Tuesday, January 1, 2013

Climate change and the economy

With the exception of a limited number of funds, the financial sector has not accounted for the risk associated with climate change. This is a scary situation because it means that at some point, when climate change becomes irrefutably obvious or regulations force recognition (such as the SEC rules to report ghg output), markets will recognize these risks. The last time the global financial sector realized unappreciated risk was in 2007, resulting in the deepest recession since the 1930′s ( for an excellent dramatization of the market’s moment of realization, see the film Margin Call). The markets will eventually price commodities closer to their actual value (higher) and more accurately accounting for environmental volatility (also high). In this case, inflated prices would be double strength, caused both by accounting for the climate change weather risk, and accounting for the resource scarcity that results.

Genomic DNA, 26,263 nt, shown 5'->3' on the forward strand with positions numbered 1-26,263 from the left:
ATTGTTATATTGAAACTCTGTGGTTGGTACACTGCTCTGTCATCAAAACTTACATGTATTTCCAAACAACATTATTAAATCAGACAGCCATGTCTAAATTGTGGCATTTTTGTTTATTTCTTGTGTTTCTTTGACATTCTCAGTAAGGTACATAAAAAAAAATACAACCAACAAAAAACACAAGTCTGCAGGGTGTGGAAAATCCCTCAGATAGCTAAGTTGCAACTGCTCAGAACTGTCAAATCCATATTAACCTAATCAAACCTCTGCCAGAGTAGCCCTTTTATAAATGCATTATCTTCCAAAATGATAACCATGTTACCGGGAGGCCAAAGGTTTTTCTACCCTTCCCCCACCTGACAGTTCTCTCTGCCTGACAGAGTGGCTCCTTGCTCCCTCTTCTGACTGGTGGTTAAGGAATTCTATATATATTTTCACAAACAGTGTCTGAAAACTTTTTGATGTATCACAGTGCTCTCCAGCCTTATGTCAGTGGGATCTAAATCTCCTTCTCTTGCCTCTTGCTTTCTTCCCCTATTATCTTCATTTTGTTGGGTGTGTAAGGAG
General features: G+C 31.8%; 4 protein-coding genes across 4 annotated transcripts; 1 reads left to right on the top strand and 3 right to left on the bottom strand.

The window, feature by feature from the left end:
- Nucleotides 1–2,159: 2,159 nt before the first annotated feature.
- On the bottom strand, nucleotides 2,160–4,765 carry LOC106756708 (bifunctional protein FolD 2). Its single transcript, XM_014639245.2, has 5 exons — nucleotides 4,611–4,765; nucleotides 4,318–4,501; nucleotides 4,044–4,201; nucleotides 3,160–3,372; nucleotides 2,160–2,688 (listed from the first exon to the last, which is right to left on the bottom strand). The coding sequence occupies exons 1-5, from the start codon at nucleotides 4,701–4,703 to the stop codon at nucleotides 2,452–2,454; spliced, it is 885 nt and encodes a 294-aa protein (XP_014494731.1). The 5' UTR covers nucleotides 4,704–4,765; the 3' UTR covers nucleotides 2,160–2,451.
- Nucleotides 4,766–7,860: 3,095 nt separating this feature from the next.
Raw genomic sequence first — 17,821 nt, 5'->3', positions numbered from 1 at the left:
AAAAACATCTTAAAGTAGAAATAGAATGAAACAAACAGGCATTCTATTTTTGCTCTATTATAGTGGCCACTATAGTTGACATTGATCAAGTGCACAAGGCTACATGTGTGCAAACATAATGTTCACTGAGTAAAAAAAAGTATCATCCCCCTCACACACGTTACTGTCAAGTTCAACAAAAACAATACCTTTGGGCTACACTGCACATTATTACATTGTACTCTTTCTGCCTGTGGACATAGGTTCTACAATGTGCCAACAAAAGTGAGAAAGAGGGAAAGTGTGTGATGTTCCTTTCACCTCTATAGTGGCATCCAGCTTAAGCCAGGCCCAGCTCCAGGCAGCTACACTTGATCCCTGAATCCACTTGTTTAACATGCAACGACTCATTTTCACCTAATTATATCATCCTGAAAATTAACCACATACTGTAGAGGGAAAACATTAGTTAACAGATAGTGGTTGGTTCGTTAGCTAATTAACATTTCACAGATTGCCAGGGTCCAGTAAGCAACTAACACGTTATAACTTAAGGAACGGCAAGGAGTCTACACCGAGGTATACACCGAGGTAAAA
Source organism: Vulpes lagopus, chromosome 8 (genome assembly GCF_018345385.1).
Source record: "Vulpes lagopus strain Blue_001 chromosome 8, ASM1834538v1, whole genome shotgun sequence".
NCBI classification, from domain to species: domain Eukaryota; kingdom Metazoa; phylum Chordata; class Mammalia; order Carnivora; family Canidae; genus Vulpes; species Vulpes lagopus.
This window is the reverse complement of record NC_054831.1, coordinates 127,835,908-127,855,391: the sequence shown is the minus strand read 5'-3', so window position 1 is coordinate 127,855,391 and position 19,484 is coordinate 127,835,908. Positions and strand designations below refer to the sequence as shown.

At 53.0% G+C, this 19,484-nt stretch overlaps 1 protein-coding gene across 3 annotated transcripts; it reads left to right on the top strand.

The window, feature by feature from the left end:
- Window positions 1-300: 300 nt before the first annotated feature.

Forget the Fiscal Cliff – Will the Climate Cause the Next Recession?

A few years back I had this epiphany that climate change, peak everything and our economic downturn dovetailed into a perfect storm of hurt.

Get ready. Share in comments what you plan to do.

1 comment:

  1. "when climate change becomes irrefutably obvious..." Since 2001 the atmospheric carbon dioxide level has increased by 23.88 ppmv while the average global temperature trend has been flat. When can we expect the average global temperature trend to again be significantly positive?